An ethanol extraction system suitable for processing approximately 4 kg of raw cannabis material costs about $90,000 and takes about 1 hour to complete the process [20]. The dimensions of such a system are similar to those of the abovementioned petroleum hydrocarbon unit and the process is also carried out in the batch mode on a fixed amount of preloaded raw material.

Olive oil – a great option, but not suitable for making concentrates

olive-oil-cannabis-extraction.jpgAn elegant study by Romano and Hazekamp [16] showed that olive oil is arguably the best solvent for cannabis extractions because it is non-toxic and has the ability to extract all terpenes and cannabinoids very efficiently, while leaving chlorophyll behind. Unfortunately, since the boiling point of olive oil is above those of cannabinoids and terpenes, it cannot be boiled off after the extraction process is completed. This means that cannabis concentrates cannot be prepared this way, and cannabinoid concentrations in the olive oil cannot exceed a small fraction of a percent. Even if the oil is reused for extracting from fresh buds many times, the cannabinoid content will remain too low to consider the resulting product a “concentrate”.


BSP-1200_Sys._Ass._-_Opac_Yellow_-_For_Blog.jpgFor the past several years, Industrial Sonomechanics has been providing ultrasonic equipment for:

  • The improvement of cannabis oil extraction rates and yields;

  • The production of water-compatible cannabis extract formulations, exhibiting enhanced bioavailability and rapid onset of action.

Our ongoing research in these areas has yielded several breakthroughs, which we will be sharing with you in the upcoming blog posts.

Currently we are focusing our efforts on:

1. Developing a water-based cannabis oil extraction method. The objective is to avoid using solvents and instead utilize water (with some food-compatible additives) as the extraction medium.  Since cannabis oils are hydrophobic and do not mix well with water, this approach is quite challenging. However, because high-intensity ultrasound is particularly good at mixing liquids that do not naturally mix, we expect to have this method developed in several months. 

2. Designing translucentwater-compatible cannabis extract formulations with enhanced bioavailability.  Cannabis extracts' poor solubility in water results in low bioavailability, requiring patients to consume a lot more product than would otherwise be necessary. Utilizing our experience with the pharmaceutical industry, we are in the final stages of developing cannabis extract nanoemulsions (nano-cannabinoids) with exceptionally high bioavailability and therapeutic effect. These formulations are translucent and water-compatible so they can be easily mixed into beverages without compromising their optical clarity.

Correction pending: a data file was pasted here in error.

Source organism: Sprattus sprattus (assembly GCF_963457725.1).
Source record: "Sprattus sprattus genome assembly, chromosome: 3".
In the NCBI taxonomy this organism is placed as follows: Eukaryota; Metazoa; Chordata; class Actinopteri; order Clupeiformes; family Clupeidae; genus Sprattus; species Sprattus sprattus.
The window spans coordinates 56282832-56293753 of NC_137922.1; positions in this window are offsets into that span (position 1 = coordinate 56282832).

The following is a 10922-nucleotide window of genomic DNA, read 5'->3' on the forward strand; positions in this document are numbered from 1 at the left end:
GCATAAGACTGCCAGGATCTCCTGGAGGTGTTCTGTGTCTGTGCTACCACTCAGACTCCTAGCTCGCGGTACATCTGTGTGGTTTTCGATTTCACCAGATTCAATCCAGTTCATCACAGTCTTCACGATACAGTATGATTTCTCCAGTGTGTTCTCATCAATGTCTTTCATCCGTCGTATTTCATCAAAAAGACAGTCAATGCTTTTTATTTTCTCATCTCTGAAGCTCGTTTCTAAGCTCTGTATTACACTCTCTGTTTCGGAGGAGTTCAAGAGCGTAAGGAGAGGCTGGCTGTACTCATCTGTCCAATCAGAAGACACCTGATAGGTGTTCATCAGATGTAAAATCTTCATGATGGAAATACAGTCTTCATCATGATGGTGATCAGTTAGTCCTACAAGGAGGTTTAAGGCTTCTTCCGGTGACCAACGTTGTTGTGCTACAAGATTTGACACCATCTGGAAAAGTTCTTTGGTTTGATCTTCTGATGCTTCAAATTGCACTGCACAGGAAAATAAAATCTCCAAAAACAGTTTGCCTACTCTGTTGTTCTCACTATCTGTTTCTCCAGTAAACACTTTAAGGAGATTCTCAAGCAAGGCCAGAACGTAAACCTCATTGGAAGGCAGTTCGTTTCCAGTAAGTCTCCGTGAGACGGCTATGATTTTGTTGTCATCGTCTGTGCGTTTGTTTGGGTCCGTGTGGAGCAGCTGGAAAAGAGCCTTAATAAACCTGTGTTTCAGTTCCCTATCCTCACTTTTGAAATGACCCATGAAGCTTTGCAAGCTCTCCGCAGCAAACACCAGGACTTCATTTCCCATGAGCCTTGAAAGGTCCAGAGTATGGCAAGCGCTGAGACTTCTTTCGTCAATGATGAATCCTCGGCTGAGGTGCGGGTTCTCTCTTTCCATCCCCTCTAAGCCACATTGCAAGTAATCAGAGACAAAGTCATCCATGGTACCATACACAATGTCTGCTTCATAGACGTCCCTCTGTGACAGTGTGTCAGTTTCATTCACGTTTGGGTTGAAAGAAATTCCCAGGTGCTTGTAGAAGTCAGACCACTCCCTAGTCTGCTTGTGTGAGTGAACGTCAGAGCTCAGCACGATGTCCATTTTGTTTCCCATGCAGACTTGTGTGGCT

ultrasonic extraction of cannabinoids PDF download


  1. Aizpurua-Olaizola, O., et al., Evolution of the Cannabinoid and Terpene Content during the Growth of Cannabis Sativa Plants from Different Chemotypes. J. Nat. Prod., 2016. 79(2): p. 324–331.
  2. Joy, J.E., S.J. Watson, and J.A. Benson, eds. Marijuana and Medicine: Assessing the Science Base. ed. I.o.M. National Academy of Sciences. 1999, National Academy Press: Washington, DC. 288.
  3. Guy, G. and B. Platt, Cannabinoid-Containing Plant Extracts as Neuroprotective Agents. 2015, GW Pharma Limited: U.S. Patent #9,205,063.
  4. Mechoulam, R., L.A. Parker, and R. Gallily, Cannabidiol: an Overview of Some Pharmacological Aspects. J. Clin. Pharmacol., 2002. 42(11 Suppl.): p. 11S-19S.
  5. McPartland, J.M. and E.B. Russo, Cannabis and Cannabis Extracts:Greater Than the Sum of Their Parts? J. Cann. Therap., 2002. 1: p. 103-132.
  6. Consroe, P. and S.R. Snider, Therapeutic Potential of Cannabinoids in Neurological Disorders, in Cannabinoids as Therapeutic Agents, R. Mechoulam, Editor. 1986, CRC Press: Boca Raton, FL. p. 21-41.
  7. Carlini, E.A. and J.A. Cunha, Hypnotic and Antiepileptic Effects of Cannabidiol. J. Clin. Pharmacol., 1981. 21: p. 417S-427S.
  8. Cunha, J., et al., Chronic Administration of Cannabidiol to Healthy Volunteers and Epileptic Patients. Pharmacology 1980. 21(3): p. 175-185.
  9. Guzmán, M., Cannabinoids: Potential Anticancer Agents. Nat. Rev. Cancer., 2003. 3(10): p. 745-755.
  10. Hampson, A.J., et al., Cannabidiol and (−)Δ9-Tetrahydrocannabinol are Neuroprotective Antioxidants. Proc. Natl. Acad. Sci. U. S. A., 1998. 95(14): p. 8268-8273.
  11. Wade, D.T., et al., Do Cannabis-Based Medicinal Extracts Have General or Specific Effects on Symptoms in Multiple Sclerosis? A Double-Blind, Randomized, Placebo-Controlled Study on 160 Patients. Mult. Scler., 2004. 10(4): p. 434-441.
  12. Wade, D.T., et al., A Preliminary Controlled Study to Determine Whether Whole-Plant Cannabis Extracts Can Improve Intractable Neurogenic Symptoms. Clin. Rehabil. , 2003. 17(1): p. 21-29.
  13. Simpson, R. Hemp Oil Dosage Information. 2011; Available from:
  14. Understanding the Different Types of Cannabis Oil and How They’re Made. The Chill Bud Company Website 2016; Company website]. Available from:
  15. Simpson, R. Rick Simpson's official website. 2013; Available from:
  16. Romano, L.L. and A. Hazekamp, Cannabis Oil: Chemical Evaluation of an Upcoming Cannabis-Based Medicine. Cannabinoids, 2013. 1(1): p. 1-11.
  17. Precision Extraction Solutions Website and Product Literature. 2016; Available from:
  18. Eden Labs website. 2016; Available from:
  19. Apeks Supercritical Website and Product Literature. 2016; Available from:
  20. Colorado Extraction Systems Website and Product Literature. 2016; Available from:

Topics: Medical Cannabis, Extraction

Alexey Peshkovsky, Ph.D.

Written by Alexey Peshkovsky, Ph.D.

Dr. A. Peshkovsky is a co-founder and President of ISM. He is responsible for setting the overall strategic direction for the company as well as for overseeing equipment and applications development. Dr. Peshkovsky holds a B.A. in Chemistry from the University of Pennsylvania and a Ph.D. in Physical Chemistry from Columbia University. He is the author of over 40 scientific papers, patents and presentations as well as two books on ultrasonic liquid processing.